Tomkinsville PoolNational Archives and Records Administration, Negative 7736-D
“Joseph H. Lyons Pool, the largest public pool on Staten Island, was built in 1936. Constructed by the Works Progress Administration (WPA), the Lyons Pool was one of eleven pools that opened throughout New York City in a single summer during the Great Depression.” (NYC Parks)
“Opened July 7, 1936, Mayor Fiorello LaGuardia summed up one of the main goals of the WPA pools, calling the facility “a monument to the progressive government which would not and could not see unemployed men on the breadline.” (NYC Parks – Pools history)
The year of the pool’s opening – 1936 – became known in New York as “swimming pool year,’ since ten of…the eleven pools were opened that summer, one per week for ten weeks.” The pool was the fourth WPA pool to open in New York City that summer and the only one to open on Staten Island (LPC).
At the time of its construction it was referred to as Tomkinsville Pool because it was built on the site of Tomkins Park and Playground, that was itself named after the surrounding community. The community’s name came from the its founder, prominent New York politician Daniel D. Tomkins (1774-1825). The pool was later renamed for World War I veteran Joseph H. Lyons (1874-1934).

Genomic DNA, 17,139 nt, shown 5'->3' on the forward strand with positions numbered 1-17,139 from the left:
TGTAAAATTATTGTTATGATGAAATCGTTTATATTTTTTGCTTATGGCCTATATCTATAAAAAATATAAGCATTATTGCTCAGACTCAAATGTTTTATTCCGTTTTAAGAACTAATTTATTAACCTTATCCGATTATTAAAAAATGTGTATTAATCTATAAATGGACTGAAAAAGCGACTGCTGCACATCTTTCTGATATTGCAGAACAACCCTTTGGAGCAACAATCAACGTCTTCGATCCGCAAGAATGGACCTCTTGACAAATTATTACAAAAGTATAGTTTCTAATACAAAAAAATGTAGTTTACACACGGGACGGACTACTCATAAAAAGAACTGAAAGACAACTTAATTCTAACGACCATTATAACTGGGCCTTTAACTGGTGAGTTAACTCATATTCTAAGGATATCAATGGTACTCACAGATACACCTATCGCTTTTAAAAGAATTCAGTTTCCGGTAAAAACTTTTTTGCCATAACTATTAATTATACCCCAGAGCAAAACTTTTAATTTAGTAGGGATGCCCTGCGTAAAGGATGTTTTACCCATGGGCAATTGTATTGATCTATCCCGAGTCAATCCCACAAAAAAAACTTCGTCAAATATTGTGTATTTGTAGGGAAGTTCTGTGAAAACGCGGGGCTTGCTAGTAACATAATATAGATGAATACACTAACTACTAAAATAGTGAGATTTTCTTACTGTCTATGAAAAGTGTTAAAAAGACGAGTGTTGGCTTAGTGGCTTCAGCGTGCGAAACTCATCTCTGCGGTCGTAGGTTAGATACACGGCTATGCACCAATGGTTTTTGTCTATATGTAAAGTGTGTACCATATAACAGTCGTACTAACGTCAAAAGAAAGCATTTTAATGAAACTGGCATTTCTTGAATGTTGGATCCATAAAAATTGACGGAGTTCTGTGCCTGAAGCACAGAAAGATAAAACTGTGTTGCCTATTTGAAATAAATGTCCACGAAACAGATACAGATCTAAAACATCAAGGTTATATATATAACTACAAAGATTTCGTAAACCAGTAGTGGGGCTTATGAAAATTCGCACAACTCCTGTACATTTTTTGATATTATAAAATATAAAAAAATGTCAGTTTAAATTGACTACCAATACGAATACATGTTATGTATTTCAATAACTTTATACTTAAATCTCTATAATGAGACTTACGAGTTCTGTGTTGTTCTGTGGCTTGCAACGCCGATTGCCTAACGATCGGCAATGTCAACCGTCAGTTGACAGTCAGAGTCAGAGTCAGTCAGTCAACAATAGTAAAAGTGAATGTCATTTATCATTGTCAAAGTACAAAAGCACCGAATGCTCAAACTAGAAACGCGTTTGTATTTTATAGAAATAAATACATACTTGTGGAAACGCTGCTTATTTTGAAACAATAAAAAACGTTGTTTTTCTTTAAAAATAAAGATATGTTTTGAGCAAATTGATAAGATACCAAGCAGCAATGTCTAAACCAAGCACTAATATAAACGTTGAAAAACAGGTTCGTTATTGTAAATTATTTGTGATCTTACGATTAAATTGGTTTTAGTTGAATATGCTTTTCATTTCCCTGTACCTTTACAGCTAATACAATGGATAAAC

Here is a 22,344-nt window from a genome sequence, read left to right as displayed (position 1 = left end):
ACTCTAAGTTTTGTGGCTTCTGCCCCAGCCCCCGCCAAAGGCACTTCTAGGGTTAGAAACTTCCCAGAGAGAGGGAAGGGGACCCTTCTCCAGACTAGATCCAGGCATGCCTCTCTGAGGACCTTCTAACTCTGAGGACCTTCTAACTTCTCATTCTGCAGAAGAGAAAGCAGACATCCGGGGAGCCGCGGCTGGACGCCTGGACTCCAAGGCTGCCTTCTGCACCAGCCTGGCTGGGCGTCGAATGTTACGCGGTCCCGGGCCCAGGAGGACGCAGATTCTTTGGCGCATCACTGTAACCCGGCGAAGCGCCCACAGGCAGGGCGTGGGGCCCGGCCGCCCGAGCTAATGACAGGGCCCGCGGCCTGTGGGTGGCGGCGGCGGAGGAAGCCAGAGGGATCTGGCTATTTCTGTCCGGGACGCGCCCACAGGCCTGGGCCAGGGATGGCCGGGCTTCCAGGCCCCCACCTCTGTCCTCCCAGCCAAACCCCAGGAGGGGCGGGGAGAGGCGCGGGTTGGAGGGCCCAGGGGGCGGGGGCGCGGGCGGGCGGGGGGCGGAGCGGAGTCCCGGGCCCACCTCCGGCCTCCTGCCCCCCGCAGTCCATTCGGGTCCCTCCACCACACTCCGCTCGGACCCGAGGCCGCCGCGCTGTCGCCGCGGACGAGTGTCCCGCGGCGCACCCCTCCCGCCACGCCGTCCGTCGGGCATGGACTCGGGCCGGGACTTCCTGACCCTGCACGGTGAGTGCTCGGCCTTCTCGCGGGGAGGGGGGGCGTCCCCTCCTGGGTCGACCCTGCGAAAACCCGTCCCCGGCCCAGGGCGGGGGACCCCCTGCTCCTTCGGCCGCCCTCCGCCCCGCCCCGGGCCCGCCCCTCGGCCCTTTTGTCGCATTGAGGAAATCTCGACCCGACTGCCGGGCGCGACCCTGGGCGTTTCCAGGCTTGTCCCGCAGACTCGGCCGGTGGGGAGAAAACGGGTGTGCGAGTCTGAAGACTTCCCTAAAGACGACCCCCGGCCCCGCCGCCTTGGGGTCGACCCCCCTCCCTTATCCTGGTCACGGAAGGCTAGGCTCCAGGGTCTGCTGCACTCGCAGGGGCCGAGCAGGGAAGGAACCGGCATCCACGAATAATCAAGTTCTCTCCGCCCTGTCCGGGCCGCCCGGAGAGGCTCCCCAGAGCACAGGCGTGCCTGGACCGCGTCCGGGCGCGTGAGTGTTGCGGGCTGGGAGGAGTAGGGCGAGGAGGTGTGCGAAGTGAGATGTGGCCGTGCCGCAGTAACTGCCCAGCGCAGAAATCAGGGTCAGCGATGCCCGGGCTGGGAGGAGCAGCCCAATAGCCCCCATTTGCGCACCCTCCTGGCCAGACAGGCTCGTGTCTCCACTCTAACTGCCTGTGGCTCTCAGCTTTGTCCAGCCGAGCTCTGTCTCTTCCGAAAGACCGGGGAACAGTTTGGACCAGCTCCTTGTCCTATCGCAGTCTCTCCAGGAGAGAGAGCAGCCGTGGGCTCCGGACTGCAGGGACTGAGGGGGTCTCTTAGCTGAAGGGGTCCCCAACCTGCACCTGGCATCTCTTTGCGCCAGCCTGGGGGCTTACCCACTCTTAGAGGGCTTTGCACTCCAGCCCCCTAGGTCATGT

The New York City Landmarks Preservation Commission (LPC) tells us that choice to locate the pool at the particular site had to do with “..its close proximity to public transportation and an existing Parks project…where WPA-funded work had recently begun converting the pier (pier 6) into the George Cromwell Recreation Center” (LPC). The recreation center is now demolished, but Lyons pool remains.
The Parks Department describes its facilities: “The main pool measures 165 feet long and 100 feet wide, while both the wading and diving pools are 100 feet by 68 feet. The pool is designed to accommodate 2,800 bathers at a time; during the first summer, crowds averaged 5,707 people each day.”
LPC lists Joseph L. Hautman and an “army of architects, draftsmen, engineers, and landscape architects employed by the Parks Department in the 1930s,” as the lead architects, and Aymar Embury II as the consulting architect (LPC).
NY Parks: "Lyons Pool History", last accessed June 2016
"Lyons Pool Highlights: NYC Parks and Recreation", last accessed October 2015
"Tomkinsville (Joseph H. Lyons) Pool:" NYC Landmarks Preservation Comission, last accessed October 2015
NY Parks: "About the Pools", last accessed June 2016
"Lyons Pool", last accessed June 2016
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